Keto vs. Atkins: What’s The Difference?

Diets are all the rage these days and most people can recall a type of diet that has either worked successfully on their body or failed miserably. Some of the most popular diets that people go back and forth on are the keto and Atkins diets due to their similarities and miniscule yet important differences.

Both diets comprise high fat and low carbohydrates, while the only main differences lie in the proportion of nutritional content. The keto diet is based on deriving energy from fat foods while the Atkins diet is about adding carbohydrates to the diet in a phased manner so as to remain consistent toward the weight loss goal.

Majority of Americans derive 50 percent of their calories from carbs, making them unhealthy and at risk of various diseases, so opting for either of the two diets achieves the same end result. Sweets, sugary beverages, fast food, grains, chips, burgers and potatoes are big no-nos for the two diets, since these high-calorie foods lead to weight gain.

There are, however, subtle differentiators that can lead to choosing one over the other and according to Healthline they are as follows:


The Atkins diet is followed in four phases, bit by bit. The first two phases allow 20-25 grams of net carbs daily, it is gradually increased to 50-80 grams and finally 80-100 grams of net carbs are eaten, though the amount is still lower than the average person.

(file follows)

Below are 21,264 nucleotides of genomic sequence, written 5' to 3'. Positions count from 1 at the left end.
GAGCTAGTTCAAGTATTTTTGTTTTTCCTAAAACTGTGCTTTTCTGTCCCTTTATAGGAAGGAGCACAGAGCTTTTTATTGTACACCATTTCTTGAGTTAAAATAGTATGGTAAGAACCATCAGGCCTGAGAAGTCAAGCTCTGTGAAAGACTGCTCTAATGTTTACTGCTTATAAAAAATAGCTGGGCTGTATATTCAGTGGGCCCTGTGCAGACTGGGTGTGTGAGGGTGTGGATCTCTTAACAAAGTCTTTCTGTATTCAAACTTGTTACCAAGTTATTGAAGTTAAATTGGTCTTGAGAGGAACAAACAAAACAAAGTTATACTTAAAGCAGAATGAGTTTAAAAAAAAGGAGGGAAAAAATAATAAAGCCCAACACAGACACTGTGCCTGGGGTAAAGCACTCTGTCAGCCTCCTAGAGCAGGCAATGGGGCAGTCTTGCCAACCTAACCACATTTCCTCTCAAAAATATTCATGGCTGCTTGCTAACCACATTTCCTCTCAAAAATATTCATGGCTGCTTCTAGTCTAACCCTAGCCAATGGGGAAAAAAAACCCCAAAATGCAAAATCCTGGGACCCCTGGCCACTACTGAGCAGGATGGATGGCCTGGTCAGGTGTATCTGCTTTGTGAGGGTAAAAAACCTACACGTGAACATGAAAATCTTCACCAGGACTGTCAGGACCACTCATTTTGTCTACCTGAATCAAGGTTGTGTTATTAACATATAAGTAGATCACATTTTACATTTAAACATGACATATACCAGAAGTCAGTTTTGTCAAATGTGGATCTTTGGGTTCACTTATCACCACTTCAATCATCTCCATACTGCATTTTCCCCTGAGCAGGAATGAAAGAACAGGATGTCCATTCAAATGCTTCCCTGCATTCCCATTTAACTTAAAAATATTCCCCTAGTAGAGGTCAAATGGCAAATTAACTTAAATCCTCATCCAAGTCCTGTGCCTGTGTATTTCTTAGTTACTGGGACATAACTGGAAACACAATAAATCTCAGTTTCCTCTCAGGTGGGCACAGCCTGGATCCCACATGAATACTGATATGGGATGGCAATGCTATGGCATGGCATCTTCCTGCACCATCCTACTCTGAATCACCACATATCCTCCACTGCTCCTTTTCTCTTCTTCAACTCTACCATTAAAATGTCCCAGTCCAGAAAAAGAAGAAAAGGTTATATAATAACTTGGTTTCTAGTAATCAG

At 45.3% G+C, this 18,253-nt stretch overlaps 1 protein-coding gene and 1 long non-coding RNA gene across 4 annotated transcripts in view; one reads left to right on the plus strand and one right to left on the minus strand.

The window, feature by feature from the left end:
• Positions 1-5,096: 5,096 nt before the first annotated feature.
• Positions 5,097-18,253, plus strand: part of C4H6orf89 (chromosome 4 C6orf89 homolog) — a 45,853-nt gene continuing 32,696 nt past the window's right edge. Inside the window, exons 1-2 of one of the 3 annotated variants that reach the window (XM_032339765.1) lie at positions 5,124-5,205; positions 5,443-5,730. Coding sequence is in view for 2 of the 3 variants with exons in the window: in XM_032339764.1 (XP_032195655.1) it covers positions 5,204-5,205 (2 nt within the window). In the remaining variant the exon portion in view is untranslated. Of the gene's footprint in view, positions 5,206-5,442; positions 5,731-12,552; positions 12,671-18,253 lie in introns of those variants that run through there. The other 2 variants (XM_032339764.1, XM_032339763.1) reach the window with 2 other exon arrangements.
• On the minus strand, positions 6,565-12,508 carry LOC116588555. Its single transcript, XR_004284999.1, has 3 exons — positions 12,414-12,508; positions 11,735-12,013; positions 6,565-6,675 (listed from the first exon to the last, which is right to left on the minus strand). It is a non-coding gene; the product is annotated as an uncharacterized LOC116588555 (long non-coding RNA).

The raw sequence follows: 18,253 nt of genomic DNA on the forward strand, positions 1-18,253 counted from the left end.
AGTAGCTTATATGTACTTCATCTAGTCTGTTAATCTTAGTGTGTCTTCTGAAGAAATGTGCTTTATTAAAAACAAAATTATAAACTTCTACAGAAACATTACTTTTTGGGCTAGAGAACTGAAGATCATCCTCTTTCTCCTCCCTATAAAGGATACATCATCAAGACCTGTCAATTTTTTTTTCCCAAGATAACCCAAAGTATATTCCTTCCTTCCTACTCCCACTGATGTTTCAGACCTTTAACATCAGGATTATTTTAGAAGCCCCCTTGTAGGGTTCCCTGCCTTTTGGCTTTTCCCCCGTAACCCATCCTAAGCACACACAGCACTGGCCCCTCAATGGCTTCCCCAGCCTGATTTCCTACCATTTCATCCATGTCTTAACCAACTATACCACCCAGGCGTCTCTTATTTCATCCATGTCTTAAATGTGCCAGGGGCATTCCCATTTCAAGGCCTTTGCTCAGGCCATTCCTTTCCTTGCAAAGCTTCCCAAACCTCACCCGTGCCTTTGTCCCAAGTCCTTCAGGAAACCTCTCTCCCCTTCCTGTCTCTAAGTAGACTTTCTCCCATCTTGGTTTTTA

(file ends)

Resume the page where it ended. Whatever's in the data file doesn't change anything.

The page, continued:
On the contrary, the keto diet can be introduced all at once as it allows only 20-25 grams of net carbs per day and does not change, except for people with type 1 diabetes who should test out whether the body is able to adapt easily. Otherwise, even pregnant women are allowed to go on the keto diet and restrict themselves to 20-25 grams of carbs without phased implementation.

Diet plan The keto and Atkins diets are low-carb and high-fat diets that are similar to each other, except for certain restrictions and ketosis that is part of the keto diet. Enotovyj/Pixabay


While doing the keto diet, a state of ketosis has to be reached in which the body is using energy from fats consumed. Diabetic people monitor ketone levels to see if the blood glucose levels are under control.

When doing the Atkins diet there are no macronutrient targets and there is no need to stay in a healthy state of nutritional ketosis. On the other hand, the Atkins diet puts the body in ketosis for phase 1 and 2, then slowly brings the body out of ketosis, so as to initiate reverse dieting and maintain a consistent pace of weight loss.  


Restriction of carbohydrates in the Atkins diet is lesser than the keto diet, but it produces the same weight loss goals. The Atkins diet allows the intake of about 100 grams of carbs, hence more grains can be consumed. Eating more fruits and vegetables can also prevent nutritional deficiencies since high carb diets consisting of plant-based foods or whole foods are not bad for the health at all.   

The ketogenic diet limits the intake of protein to only 20 percent of daily calories, with high fat and low carb consumption together, it poses a challenge to consistency and commitment. As evidence of the keto diet with extremely low carb intake is not enough to conclude its superiority to other diets, any diet with less carbs and the lack of compulsion to enter ketosis can work equally well.